affirm, verify, assert, avow, aver, swan, swear

(verb) to declare or affirm solemnly and formally as true; “Before God I swear I am innocent”

allege, aver, say

(verb) report or maintain; “He alleged that he was the victim of a crime”; “He said it was too late to intervene in the war”; “The registrar says that I owe the school money”

Source: WordNet® 3.1

Etymology 1


aver (third-person singular simple present avers, present participle averring, simple past and past participle averred)

To assert the truth of, to affirm with confidence; to declare in a positive manner.

(legal) To prove or justify a plea.

(obsolete) To avouch, prove, or verify; to offer to verify.

Etymology 2


aver (plural avers)

(obsolete) Possessions, property, belongings, wealth.

Etymology 3


aver (plural avers)

(dialectal) A work-horse, working ox, or other beast of burden.


• AVRE, Rave, Vera, evar, rave, vare, vera

Source: Wiktionary

A"ver, n. Etym: [OF. aver domestic animal, whence LL. averia, pl. cattle. See Habit, and cf. Average.]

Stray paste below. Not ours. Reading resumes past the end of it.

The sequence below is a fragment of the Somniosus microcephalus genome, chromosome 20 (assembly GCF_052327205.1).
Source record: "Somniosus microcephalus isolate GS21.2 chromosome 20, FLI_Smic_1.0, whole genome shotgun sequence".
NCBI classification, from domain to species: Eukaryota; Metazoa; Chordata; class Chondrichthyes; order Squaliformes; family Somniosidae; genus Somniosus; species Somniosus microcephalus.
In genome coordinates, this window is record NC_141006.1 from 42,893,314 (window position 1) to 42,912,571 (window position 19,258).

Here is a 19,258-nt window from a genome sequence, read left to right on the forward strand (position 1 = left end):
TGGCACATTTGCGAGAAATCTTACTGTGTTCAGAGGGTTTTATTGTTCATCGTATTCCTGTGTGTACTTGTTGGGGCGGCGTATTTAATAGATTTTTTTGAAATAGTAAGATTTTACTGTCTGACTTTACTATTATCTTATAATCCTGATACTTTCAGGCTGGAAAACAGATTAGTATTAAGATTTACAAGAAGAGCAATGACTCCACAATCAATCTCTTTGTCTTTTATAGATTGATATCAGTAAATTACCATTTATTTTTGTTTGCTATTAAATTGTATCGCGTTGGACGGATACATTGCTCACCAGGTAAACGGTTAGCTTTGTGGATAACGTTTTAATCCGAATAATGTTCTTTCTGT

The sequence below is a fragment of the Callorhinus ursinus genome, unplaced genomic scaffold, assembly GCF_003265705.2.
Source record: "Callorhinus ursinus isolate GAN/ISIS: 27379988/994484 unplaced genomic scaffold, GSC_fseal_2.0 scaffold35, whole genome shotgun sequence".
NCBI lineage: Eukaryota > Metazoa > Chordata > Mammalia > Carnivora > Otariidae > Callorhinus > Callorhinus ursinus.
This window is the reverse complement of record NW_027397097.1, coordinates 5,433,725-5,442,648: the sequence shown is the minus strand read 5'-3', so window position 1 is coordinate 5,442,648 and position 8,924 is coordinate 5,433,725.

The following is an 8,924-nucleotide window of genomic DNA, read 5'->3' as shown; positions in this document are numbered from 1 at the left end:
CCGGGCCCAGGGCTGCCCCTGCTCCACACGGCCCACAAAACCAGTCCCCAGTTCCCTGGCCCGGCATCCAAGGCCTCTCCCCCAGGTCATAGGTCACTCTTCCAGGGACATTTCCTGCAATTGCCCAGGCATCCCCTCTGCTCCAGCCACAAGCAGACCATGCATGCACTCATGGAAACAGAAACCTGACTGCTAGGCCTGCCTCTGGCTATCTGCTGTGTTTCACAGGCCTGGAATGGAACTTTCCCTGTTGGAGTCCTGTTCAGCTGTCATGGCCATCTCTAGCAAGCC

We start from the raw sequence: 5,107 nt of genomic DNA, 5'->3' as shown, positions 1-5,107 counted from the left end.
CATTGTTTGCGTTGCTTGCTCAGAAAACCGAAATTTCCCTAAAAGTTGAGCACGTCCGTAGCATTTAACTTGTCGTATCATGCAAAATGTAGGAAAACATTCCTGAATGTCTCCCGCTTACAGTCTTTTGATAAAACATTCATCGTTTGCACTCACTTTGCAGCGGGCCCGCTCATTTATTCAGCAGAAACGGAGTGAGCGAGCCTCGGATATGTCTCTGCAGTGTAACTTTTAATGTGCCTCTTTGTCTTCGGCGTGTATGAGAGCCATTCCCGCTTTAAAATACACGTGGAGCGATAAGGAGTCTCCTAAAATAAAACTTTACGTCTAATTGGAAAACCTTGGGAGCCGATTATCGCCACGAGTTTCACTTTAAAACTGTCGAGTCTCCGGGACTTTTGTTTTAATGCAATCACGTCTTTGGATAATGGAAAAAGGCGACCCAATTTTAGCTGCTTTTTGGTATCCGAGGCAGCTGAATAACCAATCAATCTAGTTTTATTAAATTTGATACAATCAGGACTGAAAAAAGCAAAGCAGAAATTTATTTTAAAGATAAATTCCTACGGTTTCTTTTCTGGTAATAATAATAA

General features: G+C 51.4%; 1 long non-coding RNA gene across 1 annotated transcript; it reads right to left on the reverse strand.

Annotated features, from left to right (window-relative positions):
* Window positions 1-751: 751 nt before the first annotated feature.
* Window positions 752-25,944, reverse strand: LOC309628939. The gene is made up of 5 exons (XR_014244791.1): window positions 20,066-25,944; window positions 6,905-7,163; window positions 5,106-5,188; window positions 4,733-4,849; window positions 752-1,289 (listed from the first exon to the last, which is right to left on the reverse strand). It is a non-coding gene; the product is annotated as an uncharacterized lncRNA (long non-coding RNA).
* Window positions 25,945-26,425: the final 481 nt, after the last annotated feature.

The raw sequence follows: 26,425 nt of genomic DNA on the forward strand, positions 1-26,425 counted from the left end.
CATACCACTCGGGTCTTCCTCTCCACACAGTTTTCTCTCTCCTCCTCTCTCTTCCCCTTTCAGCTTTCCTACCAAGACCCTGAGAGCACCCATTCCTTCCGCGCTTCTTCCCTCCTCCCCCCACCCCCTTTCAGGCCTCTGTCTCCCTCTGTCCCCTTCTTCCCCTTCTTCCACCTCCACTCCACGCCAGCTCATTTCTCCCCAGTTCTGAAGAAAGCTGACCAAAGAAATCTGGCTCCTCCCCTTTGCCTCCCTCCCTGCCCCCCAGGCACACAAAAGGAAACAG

Definition: A work horse, or working ox. [Obs. or Dial. Eng.]

A*ver", v. t. [imp. & p. p. Averred (p. pr. & vb. n. Averring.] Etym: [F. avérer, LL. adverare, averare; L. ad + versus true. See Verity.]

1. To assert, or prove, the truth of. [Obs.]

2. (Law)

Definition: To avouch or verify; to offer to verify; to prove or justify. See Averment.

3. To affirm with confidence; to declare in a positive manner, as in confidence of asserting the truth. It is sufficient that the very fact hath its foundation in truth, as I do seriously aver is the case. Fielding. Then all averred I had killed the bird. Coleridge.


– To assert; affirm; asseverate. See Affirm.

Source: Webster’s Unabridged Dictionary 1913 Edition


Word of the Day

3 February 2023


(verb) cause to continue in a certain state, position, or activity; e.g., ‘keep clean’; “hold in place”; “She always held herself as a lady”; “The students keep me on my toes”

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Coffee Trivia

Espresso is both a coffee beverage and a brewing method that originated in Italy. When making an espresso, a small amount of nearly boiling water under pressure forces through finely-ground coffee beans. It has more caffeine per unit volume than most coffee beverages. Its smaller serving size will take three shots to equal a mug of standard brewed coffee.

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